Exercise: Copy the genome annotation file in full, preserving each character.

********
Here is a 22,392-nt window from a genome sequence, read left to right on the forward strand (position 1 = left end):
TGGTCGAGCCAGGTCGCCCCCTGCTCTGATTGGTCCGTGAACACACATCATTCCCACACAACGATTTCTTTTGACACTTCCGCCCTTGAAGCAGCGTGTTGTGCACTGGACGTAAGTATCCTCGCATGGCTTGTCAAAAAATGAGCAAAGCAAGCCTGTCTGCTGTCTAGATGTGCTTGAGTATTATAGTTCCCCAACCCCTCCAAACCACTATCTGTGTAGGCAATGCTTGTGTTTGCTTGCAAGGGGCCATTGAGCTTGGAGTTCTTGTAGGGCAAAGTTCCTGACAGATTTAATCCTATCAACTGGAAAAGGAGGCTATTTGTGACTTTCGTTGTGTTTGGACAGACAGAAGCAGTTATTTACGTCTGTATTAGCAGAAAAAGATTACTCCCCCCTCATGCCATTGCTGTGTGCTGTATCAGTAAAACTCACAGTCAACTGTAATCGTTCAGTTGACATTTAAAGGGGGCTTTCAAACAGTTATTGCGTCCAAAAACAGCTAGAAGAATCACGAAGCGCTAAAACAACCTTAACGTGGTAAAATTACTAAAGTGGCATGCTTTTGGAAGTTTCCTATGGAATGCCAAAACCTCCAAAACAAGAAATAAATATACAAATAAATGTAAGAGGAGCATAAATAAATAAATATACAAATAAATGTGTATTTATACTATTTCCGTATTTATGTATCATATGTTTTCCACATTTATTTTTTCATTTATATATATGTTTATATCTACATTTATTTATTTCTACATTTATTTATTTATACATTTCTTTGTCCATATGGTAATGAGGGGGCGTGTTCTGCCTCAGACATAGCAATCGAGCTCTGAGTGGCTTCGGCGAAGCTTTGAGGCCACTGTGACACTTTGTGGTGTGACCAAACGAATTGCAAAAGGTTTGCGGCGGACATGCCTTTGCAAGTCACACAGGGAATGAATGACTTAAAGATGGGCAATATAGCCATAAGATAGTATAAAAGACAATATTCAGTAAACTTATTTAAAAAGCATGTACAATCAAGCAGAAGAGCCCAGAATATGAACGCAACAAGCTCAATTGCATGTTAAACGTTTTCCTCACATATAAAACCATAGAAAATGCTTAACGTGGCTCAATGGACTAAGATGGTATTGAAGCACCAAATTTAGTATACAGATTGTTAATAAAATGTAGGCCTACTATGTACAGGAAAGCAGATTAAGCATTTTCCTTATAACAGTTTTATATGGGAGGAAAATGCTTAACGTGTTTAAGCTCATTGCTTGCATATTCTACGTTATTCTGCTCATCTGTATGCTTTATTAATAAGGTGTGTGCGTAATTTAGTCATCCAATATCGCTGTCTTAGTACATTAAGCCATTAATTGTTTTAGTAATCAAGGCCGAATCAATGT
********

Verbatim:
Here is a 22,392-nt window from a genome sequence, read left to right on the forward strand (position 1 = left end):
TGGTCGAGCCAGGTCGCCCCCTGCTCTGATTGGTCCGTGAACACACATCATTCCCACACAACGATTTCTTTTGACACTTCCGCCCTTGAAGCAGCGTGTTGTGCACTGGACGTAAGTATCCTCGCATGGCTTGTCAAAAAATGAGCAAAGCAAGCCTGTCTGCTGTCTAGATGTGCTTGAGTATTATAGTTCCCCAACCCCTCCAAACCACTATCTGTGTAGGCAATGCTTGTGTTTGCTTGCAAGGGGCCATTGAGCTTGGAGTTCTTGTAGGGCAAAGTTCCTGACAGATTTAATCCTATCAACTGGAAAAGGAGGCTATTTGTGACTTTCGTTGTGTTTGGACAGACAGAAGCAGTTATTTACGTCTGTATTAGCAGAAAAAGATTACTCCCCCCTCATGCCATTGCTGTGTGCTGTATCAGTAAAACTCACAGTCAACTGTAATCGTTCAGTTGACATTTAAAGGGGGCTTTCAAACAGTTATTGCGTCCAAAAACAGCTAGAAGAATCACGAAGCGCTAAAACAACCTTAACGTGGTAAAATTACTAAAGTGGCATGCTTTTGGAAGTTTCCTATGGAATGCCAAAACCTCCAAAACAAGAAATAAATATACAAATAAATGTAAGAGGAGCATAAATAAATAAATATACAAATAAATGTGTATTTATACTATTTCCGTATTTATGTATCATATGTTTTCCACATTTATTTTTTCATTTATATATATGTTTATATCTACATTTATTTATTTCTACATTTATTTATTTATACATTTCTTTGTCCATATGGTAATGAGGGGGCGTGTTCTGCCTCAGACATAGCAATCGAGCTCTGAGTGGCTTCGGCGAAGCTTTGAGGCCACTGTGACACTTTGTGGTGTGACCAAACGAATTGCAAAAGGTTTGCGGCGGACATGCCTTTGCAAGTCACACAGGGAATGAATGACTTAAAGATGGGCAATATAGCCATAAGATAGTATAAAAGACAATATTCAGTAAACTTATTTAAAAAGCATGTACAATCAAGCAGAAGAGCCCAGAATATGAACGCAACAAGCTCAATTGCATGTTAAACGTTTTCCTCACATATAAAACCATAGAAAATGCTTAACGTGGCTCAATGGACTAAGATGGTATTGAAGCACCAAATTTAGTATACAGATTGTTAATAAAATGTAGGCCTACTATGTACAGGAAAGCAGATTAAGCATTTTCCTTATAACAGTTTTATATGGGAGGAAAATGCTTAACGTGTTTAAGCTCATTGCTTGCATATTCTACGTTATTCTGCTCATCTGTATGCTTTATTAATAAGGTGTGTGCGTAATTTAGTCATCCAATATCGCTGTCTTAGTACATTAAGCCATTAATTGTTTTAGTAATCAAGGCCGAATCAATGT